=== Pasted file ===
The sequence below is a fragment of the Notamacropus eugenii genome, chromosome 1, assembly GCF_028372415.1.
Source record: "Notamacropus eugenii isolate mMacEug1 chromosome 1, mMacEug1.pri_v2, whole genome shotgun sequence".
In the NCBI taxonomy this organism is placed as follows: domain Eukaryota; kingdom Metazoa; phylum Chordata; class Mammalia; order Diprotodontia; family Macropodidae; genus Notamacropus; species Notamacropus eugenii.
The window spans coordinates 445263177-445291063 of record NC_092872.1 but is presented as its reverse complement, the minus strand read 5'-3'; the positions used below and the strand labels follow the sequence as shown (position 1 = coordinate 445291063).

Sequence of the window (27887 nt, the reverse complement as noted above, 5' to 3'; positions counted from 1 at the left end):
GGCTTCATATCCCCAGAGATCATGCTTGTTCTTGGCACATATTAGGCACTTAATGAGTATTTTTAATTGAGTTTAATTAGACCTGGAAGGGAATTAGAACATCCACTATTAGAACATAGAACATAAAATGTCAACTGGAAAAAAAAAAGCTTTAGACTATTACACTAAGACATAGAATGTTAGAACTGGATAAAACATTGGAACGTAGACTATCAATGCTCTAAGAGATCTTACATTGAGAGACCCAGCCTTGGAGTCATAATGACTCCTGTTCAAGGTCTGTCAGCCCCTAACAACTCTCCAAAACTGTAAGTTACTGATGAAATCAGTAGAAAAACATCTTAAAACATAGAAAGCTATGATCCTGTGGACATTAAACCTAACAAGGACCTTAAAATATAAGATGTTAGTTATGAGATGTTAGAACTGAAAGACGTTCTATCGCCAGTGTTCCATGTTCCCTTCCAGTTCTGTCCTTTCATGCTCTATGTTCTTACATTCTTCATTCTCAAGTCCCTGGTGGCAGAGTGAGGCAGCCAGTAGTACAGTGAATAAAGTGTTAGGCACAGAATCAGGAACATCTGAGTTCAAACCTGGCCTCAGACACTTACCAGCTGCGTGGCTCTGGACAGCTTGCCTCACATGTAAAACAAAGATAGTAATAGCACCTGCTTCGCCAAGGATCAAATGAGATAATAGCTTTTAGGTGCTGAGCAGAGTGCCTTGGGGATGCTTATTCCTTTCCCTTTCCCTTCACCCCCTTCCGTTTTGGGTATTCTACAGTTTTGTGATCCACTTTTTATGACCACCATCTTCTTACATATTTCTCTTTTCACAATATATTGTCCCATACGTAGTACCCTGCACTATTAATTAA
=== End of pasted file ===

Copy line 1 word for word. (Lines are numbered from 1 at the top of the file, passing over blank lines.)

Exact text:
The sequence below is a fragment of the Notamacropus eugenii genome, chromosome 1, assembly GCF_028372415.1.